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Google commits US$10m to support Kenya’s economic recovery

Kenya , 29 Jan 2021
Sundar Pichai, CEO of Google and Alphabet.
Sundar Pichai, CEO of Google and Alphabet.

Google has committed US$10 million to support tech start-ups and small business development in Kenya and assist in the East African country’s economic recovery.

This follows an online meeting between Kenya’s President Uhuru Kenyatta and Google’s CEO Sundar Pichai, where the growth of start-ups and small businesses was identified as a positive aspect of Kenya’s recovery plans.

According to the announcement by Google, the company will set aside US$2-million to support local non-profits via the arm as well as support small businesses and entrepreneurs with loans of up to US$3-million.

Kenyan tech start-ups will receive a majority share of US$5-million also set aside.

Agnes Gathaiya, Country Director, Kenya & Eastern Africa, Google, said: “Twenty Kenyan technology-enabled companies have graduated from our Google for Startups Accelerator programs, where entrepreneurs receive access to Google’s mentors, products and best practices. We will continue to support Kenyan businesses, entrepreneurs, developers, education professionals, and other communities on the long road ahead towards economic recovery.”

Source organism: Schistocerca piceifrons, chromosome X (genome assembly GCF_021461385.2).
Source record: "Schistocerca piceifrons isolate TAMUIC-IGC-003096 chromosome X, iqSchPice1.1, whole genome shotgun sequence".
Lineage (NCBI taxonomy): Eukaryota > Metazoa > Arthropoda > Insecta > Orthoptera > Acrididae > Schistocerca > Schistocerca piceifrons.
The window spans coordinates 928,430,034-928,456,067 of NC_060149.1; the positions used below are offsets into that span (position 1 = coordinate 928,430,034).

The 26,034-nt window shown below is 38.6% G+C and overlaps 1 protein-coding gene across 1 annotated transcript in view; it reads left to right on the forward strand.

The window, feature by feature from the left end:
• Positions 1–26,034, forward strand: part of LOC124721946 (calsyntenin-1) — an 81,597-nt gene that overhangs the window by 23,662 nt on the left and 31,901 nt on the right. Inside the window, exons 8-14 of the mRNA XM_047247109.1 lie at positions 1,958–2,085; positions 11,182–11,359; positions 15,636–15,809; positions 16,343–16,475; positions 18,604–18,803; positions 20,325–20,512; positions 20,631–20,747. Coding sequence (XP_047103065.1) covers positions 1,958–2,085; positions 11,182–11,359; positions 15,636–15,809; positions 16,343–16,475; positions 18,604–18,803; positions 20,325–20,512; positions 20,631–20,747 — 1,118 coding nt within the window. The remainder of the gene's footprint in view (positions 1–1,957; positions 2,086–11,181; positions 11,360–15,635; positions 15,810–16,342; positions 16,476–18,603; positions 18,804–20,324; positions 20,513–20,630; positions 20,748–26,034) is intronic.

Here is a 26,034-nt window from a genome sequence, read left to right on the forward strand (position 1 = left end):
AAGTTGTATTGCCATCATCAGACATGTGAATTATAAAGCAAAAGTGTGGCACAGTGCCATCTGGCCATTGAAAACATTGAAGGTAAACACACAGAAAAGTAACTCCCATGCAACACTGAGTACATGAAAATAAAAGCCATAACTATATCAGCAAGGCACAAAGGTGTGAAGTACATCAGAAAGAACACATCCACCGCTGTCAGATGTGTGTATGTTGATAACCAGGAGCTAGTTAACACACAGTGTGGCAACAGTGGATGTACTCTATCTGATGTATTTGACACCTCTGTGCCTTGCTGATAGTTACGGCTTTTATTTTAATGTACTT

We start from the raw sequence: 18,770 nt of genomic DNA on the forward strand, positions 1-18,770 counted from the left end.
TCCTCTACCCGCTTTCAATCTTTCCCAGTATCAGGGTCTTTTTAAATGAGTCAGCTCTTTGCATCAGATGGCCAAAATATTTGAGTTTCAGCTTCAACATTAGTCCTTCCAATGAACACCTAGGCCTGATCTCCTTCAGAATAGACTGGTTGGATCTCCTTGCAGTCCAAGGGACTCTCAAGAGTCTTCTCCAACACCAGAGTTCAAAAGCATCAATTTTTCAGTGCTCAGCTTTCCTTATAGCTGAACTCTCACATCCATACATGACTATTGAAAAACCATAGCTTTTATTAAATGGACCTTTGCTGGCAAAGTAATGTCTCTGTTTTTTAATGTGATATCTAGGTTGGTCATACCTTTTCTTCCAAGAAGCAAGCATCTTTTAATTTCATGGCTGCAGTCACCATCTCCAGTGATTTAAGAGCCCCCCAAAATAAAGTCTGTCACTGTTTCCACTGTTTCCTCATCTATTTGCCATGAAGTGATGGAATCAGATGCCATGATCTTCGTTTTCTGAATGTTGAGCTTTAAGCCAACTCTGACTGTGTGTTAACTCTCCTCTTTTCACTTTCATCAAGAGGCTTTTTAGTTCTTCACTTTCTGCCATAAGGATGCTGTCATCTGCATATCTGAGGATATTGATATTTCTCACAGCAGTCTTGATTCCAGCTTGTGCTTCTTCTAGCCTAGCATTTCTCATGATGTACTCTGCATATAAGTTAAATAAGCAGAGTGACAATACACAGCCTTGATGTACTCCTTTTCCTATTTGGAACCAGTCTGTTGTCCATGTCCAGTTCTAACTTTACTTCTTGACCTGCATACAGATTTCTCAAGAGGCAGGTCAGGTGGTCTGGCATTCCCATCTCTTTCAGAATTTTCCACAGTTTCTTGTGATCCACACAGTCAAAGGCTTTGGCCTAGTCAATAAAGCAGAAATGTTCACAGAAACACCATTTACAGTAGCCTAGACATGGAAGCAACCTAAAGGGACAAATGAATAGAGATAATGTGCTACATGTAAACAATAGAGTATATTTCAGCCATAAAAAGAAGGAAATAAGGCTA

President Kenyatta said that the development of Kenya’s digital economy has enabled almost 95% of the population to access financial services, compared to just 30% less than twenty years ago.

“This has been an incredible boost to growth in our country,” he added.

Google’s Pichai said: “It’s an opportunity for bold action and it is important to make sure that the growth is sustainable and inclusive,” adding that the country would benefit from increased investment in physical infrastructure.

He raised the company’s plan to build a high capacity fibre network linking Portugal to South Africa along Africa’s West Coast and thereby secure more broadband for the continent.

According to Google’s Digital Sprinters report, Kenya could reach a potential annual (year-on-year) economic impact of up to US$74-billion in 2030 through supportive policies that enable full utilisation of digital technologies.

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